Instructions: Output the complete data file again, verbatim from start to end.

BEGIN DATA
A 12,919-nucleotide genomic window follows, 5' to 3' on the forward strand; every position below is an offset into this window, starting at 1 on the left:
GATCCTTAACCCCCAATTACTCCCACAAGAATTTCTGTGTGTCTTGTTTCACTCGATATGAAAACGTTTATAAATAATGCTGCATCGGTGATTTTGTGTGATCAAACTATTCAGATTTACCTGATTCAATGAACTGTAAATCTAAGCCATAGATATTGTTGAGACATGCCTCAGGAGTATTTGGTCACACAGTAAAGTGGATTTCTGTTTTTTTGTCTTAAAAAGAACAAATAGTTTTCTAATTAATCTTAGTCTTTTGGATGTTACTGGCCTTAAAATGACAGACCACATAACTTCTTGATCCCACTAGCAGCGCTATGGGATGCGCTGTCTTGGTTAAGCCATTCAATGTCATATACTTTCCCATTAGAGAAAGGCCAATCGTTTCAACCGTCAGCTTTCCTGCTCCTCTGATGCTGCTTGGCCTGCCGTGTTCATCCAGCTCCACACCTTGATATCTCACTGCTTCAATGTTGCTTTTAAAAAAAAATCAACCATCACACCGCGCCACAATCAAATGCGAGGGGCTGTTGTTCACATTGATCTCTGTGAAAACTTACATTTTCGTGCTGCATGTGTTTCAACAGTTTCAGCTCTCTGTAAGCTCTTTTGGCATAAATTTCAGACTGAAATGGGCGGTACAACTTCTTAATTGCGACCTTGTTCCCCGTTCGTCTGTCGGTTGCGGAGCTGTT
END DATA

A 12,919-nucleotide genomic window follows, 5' to 3' on the forward strand; every position below is an offset into this window, starting at 1 on the left:
GATCCTTAACCCCCAATTACTCCCACAAGAATTTCTGTGTGTCTTGTTTCACTCGATATGAAAACGTTTATAAATAATGCTGCATCGGTGATTTTGTGTGATCAAACTATTCAGATTTACCTGATTCAATGAACTGTAAATCTAAGCCATAGATATTGTTGAGACATGCCTCAGGAGTATTTGGTCACACAGTAAAGTGGATTTCTGTTTTTTTGTCTTAAAAAGAACAAATAGTTTTCTAATTAATCTTAGTCTTTTGGATGTTACTGGCCTTAAAATGACAGACCACATAACTTCTTGATCCCACTAGCAGCGCTATGGGATGCGCTGTCTTGGTTAAGCCATTCAATGTCATATACTTTCCCATTAGAGAAAGGCCAATCGTTTCAACCGTCAGCTTTCCTGCTCCTCTGATGCTGCTTGGCCTGCCGTGTTCATCCAGCTCCACACCTTGATATCTCACTGCTTCAATGTTGCTTTTAAAAAAAAATCAACCATCACACCGCGCCACAATCAAATGCGAGGGGCTGTTGTTCACATTGATCTCTGTGAAAACTTACATTTTCGTGCTGCATGTGTTTCAACAGTTTCAGCTCTCTGTAAGCTCTTTTGGCATAAATTTCAGACTGAAATGGGCGGTACAACTTCTTAATTGCGACCTTGTTCCCCGTTCGTCTGTCGGTTGCGGAGCTGTT